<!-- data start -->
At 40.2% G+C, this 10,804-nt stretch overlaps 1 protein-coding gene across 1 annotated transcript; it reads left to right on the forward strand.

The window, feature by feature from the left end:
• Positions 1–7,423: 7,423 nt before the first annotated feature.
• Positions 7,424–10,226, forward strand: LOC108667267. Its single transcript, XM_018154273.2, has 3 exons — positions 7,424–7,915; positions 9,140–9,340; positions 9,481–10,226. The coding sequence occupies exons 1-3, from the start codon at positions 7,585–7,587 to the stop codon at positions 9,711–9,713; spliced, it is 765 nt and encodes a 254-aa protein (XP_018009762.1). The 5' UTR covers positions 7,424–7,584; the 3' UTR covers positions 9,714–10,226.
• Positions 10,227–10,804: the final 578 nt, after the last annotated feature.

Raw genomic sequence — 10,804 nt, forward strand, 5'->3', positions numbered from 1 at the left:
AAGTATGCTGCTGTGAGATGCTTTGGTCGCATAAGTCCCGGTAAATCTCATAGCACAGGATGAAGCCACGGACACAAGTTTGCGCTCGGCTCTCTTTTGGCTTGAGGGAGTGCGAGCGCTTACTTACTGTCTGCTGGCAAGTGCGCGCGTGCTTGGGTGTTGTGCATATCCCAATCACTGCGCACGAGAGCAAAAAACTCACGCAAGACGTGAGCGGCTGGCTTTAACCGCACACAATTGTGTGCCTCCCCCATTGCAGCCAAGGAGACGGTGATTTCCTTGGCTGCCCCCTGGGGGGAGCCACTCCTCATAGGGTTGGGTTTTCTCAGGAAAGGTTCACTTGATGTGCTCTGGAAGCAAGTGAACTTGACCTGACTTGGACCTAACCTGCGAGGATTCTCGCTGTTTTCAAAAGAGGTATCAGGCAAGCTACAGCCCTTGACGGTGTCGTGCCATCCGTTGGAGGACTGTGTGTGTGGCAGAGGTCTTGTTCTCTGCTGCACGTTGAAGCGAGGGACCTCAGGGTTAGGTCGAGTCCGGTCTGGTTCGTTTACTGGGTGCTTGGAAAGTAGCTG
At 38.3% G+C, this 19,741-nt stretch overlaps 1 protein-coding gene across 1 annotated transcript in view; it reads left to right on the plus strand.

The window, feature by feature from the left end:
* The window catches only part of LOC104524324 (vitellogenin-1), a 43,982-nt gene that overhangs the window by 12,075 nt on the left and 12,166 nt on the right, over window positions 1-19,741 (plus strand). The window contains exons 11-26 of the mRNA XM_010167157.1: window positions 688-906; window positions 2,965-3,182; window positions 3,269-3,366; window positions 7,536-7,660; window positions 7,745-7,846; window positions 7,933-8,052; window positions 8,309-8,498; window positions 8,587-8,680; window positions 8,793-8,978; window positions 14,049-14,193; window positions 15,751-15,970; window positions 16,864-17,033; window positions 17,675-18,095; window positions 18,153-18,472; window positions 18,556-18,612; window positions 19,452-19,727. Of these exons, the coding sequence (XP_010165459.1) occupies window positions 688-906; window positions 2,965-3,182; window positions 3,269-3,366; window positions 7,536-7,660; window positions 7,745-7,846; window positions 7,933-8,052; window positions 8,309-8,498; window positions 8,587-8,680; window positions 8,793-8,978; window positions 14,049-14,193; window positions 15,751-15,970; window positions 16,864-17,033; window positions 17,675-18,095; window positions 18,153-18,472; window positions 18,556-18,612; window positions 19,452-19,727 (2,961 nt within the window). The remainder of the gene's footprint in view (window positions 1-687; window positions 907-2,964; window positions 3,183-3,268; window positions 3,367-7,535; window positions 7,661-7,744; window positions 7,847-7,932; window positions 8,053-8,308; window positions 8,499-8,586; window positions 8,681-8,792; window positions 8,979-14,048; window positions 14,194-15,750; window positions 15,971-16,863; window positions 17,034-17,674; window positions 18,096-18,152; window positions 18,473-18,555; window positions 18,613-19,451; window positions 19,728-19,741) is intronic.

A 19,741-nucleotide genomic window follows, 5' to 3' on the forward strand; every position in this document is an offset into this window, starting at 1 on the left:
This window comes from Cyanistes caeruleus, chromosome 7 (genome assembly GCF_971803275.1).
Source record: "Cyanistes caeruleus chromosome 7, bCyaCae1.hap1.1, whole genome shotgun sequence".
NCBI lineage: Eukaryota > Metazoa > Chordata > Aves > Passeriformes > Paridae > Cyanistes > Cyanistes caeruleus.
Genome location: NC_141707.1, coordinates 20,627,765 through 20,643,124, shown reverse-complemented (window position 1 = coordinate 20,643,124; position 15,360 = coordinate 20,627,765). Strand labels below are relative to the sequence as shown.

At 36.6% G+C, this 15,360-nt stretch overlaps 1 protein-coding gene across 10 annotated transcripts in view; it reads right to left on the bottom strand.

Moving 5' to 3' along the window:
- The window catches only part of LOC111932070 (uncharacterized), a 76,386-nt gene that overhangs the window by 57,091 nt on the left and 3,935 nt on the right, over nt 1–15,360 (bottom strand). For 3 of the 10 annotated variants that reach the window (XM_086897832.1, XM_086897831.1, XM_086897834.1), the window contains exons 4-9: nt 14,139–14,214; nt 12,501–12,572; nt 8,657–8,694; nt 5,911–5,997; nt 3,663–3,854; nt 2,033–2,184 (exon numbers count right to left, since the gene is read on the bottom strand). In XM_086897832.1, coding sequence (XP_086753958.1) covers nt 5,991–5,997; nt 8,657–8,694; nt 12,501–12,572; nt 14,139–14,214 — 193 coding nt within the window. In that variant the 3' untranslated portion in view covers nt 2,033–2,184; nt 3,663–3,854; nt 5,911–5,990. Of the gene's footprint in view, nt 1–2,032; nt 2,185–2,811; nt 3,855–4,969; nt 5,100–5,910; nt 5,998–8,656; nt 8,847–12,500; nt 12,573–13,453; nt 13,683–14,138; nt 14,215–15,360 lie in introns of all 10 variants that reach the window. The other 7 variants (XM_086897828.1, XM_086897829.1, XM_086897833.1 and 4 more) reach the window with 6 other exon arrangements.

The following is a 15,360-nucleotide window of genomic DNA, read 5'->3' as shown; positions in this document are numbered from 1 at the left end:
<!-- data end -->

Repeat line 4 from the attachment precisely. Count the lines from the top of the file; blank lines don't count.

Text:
• Positions 7,424–10,226, forward strand: LOC108667267. Its single transcript, XM_018154273.2, has 3 exons — positions 7,424–7,915; positions 9,140–9,340; positions 9,481–10,226. The coding sequence occupies exons 1-3, from the start codon at positions 7,585–7,587 to the stop codon at positions 9,711–9,713; spliced, it is 765 nt and encodes a 254-aa protein (XP_018009762.1). The 5' UTR covers positions 7,424–7,584; the 3' UTR covers positions 9,714–10,226.